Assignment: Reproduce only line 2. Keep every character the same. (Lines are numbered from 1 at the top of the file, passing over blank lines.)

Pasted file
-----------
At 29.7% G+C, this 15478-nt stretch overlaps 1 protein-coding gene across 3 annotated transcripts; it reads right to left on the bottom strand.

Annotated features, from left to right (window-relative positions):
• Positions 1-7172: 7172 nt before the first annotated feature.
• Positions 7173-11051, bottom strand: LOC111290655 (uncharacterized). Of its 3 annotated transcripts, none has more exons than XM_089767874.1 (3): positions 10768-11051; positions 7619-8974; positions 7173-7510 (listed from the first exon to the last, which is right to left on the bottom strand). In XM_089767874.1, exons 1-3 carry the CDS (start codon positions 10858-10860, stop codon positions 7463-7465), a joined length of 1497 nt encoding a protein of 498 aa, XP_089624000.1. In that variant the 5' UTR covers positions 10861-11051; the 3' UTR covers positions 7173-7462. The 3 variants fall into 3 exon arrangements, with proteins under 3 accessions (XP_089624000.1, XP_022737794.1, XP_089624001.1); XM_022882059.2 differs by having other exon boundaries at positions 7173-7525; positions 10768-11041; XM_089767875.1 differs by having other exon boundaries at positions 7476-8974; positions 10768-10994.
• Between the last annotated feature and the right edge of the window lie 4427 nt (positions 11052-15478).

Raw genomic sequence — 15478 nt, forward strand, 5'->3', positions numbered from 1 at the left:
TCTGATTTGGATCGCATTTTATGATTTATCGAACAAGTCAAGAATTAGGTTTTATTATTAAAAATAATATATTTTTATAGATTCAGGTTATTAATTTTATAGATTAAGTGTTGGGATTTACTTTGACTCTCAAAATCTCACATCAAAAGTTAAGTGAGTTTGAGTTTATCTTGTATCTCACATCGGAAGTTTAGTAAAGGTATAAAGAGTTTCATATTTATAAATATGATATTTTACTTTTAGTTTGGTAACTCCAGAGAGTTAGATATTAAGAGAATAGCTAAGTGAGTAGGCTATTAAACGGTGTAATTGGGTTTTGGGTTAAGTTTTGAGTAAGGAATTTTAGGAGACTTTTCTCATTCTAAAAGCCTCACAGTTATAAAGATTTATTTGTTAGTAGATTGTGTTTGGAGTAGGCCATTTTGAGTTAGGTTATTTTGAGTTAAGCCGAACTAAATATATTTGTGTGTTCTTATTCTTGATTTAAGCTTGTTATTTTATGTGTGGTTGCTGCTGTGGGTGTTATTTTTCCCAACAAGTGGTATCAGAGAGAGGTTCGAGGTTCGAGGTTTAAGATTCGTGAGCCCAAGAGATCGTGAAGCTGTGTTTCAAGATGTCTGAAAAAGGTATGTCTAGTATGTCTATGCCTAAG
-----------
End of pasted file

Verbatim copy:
Annotated features, from left to right (window-relative positions):